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One calorie at a time - fighting obesity in the Coastal Bend

Posted at 8:25 PM, Sep 21, 2021
and last updated 2021-09-21 22:05:22-04

CORPUS CHRISTI, Texas — The struggle to lose weight is an ongoing battle for 1 in 3 people in the Coastal Bend but there are solutions.

Earlier this summer, we highlighted a Corpus Christi man who went from being obese to a triathlete and now he’s living out his dreams one calorie at a time.

“I just completed my first triathalon,” said Jack Rodriguez and when we asked him how it felt, he told us it was “great....amazing.”

It was a race Jack never thought he'd compete in. He never believed he could complete the countless miles of swimming, biking, and running.

When asked what motivated him, he told us, “the guys that I work out with. They're a great group of guys. They push me to be better. We first introduced you to Jack last month and shared how he found himself overweight for most of his life.

“I was always a heavy kid,” Jack said and he continued to be a heavy adult until he tipped the scales at 264 pounds.

Back then he told us about his diet. “Double meat, double cheeseburgers and whole pizzas,” he said. He knew that at 5’7”, something had to give.

The reason for the change? “My daughters,” he said. “My family. Being there for them.” Jack created a Tiktok video showing his transformation. A journey, Jack said, that was fueld by healthier eating, at least an hour of exercise a day, and a journal where he wrote down everything he ate as well as the number of calories every day.

Before the journal, Jack ate up to 4,000 calories a day and now a little more than half that.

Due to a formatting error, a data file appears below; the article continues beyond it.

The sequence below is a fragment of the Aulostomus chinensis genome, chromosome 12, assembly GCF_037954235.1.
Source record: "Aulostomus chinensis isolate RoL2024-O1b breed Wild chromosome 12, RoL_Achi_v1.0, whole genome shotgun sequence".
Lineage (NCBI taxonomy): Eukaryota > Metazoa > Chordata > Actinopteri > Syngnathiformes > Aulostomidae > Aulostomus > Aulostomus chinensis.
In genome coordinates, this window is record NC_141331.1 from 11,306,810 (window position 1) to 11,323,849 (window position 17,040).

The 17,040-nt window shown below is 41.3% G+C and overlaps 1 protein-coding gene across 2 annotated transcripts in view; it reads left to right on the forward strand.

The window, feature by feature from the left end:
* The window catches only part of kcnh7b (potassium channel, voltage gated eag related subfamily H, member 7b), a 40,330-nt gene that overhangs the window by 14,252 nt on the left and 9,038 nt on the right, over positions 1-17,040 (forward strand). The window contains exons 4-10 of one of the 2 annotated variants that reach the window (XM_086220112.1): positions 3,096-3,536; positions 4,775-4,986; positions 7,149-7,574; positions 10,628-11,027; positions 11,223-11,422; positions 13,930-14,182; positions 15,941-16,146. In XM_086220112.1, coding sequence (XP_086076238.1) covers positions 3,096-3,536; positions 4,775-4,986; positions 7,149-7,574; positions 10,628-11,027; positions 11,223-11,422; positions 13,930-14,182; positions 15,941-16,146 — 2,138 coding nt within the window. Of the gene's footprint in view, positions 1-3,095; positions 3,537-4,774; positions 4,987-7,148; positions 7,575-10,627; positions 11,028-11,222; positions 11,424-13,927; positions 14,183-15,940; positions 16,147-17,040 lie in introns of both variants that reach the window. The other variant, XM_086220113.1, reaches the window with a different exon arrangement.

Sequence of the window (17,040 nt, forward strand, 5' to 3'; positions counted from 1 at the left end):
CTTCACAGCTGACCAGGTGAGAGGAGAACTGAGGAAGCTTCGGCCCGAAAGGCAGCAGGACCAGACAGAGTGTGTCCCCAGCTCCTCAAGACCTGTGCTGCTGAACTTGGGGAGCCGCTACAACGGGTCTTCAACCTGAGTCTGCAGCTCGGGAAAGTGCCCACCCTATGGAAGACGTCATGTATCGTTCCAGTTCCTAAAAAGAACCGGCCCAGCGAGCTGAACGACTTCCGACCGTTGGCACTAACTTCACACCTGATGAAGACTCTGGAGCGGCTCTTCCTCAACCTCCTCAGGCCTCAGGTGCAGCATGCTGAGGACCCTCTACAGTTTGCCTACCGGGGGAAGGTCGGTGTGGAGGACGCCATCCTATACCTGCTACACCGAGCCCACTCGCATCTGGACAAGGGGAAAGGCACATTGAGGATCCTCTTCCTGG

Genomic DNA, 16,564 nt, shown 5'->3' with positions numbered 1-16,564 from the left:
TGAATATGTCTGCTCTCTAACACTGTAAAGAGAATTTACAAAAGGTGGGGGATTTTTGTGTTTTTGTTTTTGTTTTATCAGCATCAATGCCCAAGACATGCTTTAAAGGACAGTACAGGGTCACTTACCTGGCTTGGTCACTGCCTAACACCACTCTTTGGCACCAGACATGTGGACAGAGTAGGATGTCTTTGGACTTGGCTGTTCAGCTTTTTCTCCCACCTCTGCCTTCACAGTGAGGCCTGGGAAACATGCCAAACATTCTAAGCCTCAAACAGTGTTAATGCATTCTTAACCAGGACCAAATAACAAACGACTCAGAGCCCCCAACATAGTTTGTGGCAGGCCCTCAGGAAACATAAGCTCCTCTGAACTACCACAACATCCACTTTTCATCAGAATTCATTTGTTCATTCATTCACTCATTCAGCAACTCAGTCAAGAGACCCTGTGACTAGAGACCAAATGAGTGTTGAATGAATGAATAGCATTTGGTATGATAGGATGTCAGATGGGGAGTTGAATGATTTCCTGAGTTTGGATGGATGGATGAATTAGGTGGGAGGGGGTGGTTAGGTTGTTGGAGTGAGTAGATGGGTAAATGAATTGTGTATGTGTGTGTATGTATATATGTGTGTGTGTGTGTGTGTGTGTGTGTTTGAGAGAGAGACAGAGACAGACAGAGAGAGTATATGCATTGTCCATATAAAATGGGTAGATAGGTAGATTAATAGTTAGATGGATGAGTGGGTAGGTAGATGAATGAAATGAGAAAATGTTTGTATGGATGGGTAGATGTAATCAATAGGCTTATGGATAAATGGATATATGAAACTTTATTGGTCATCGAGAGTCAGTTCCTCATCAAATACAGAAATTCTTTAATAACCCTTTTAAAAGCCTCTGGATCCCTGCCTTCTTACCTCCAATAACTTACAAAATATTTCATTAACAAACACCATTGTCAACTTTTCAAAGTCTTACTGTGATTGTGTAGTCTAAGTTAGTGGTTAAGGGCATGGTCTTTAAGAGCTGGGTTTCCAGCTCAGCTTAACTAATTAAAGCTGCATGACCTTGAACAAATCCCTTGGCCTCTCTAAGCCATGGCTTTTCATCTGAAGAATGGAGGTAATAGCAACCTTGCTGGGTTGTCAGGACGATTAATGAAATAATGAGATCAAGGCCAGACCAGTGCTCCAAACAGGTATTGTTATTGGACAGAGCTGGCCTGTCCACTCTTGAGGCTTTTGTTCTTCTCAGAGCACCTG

“Write everything down,” Jack recommends. “It helped me to help myself accountable.” Jack started out slow with “baby steps” and went outside for a run.

“I wasn't in a place where I wanted to join a gym,” he remembered. “I was so worried that everybody was looking at me and maybe mocking me because I wasn't doing an exercise correctly.” While interviewing Tricia Eddins, a registered and licensed dietician at Driscoll Children’s Hospital, she shared that she has fought the battle of obesity, as well.

“I've lost 120 pounds and I've ekpt it off for roughly 10 years now,” Eddins tols us. “It took me 5 years because I wanted to do it slow and steady and I wanted to keep it off.” Small changes, Eddins recommends, like packing your lunch for work, making dinner at home, and eating healthy snacks.

“So from a nutrition aspect, it's making small changes,” Eddins said. “We don't want to completely change someone's diet from the get-go because then that just sets-you up for failure from the very beginning.” But Eddins story comes with a warning to others who find themsevles wanting to loose weight. "I would say find an exercise that you actually enjoy,” she recommends. “Weight loss is hard but maintenance is just as hard so you just have to find out what works for you.” As for Jack, he continues to keep the weight off.

“You have to start somewhere and if you don't start, you won't get anywhere,” he said. “You just have to put your best foot forward.”

Jack’s next goal is competing in the Ironman.

Here are some links from the Centers for Disease Control and Prevention geared at helping people fight obesity but as always, before going on any diet it’s always important to check with your doctor first.

Get the facts: Sugar-sweetened beverages

Suggestions to Overcome physical activity barriers

Learning your Body Mass Index (BMI)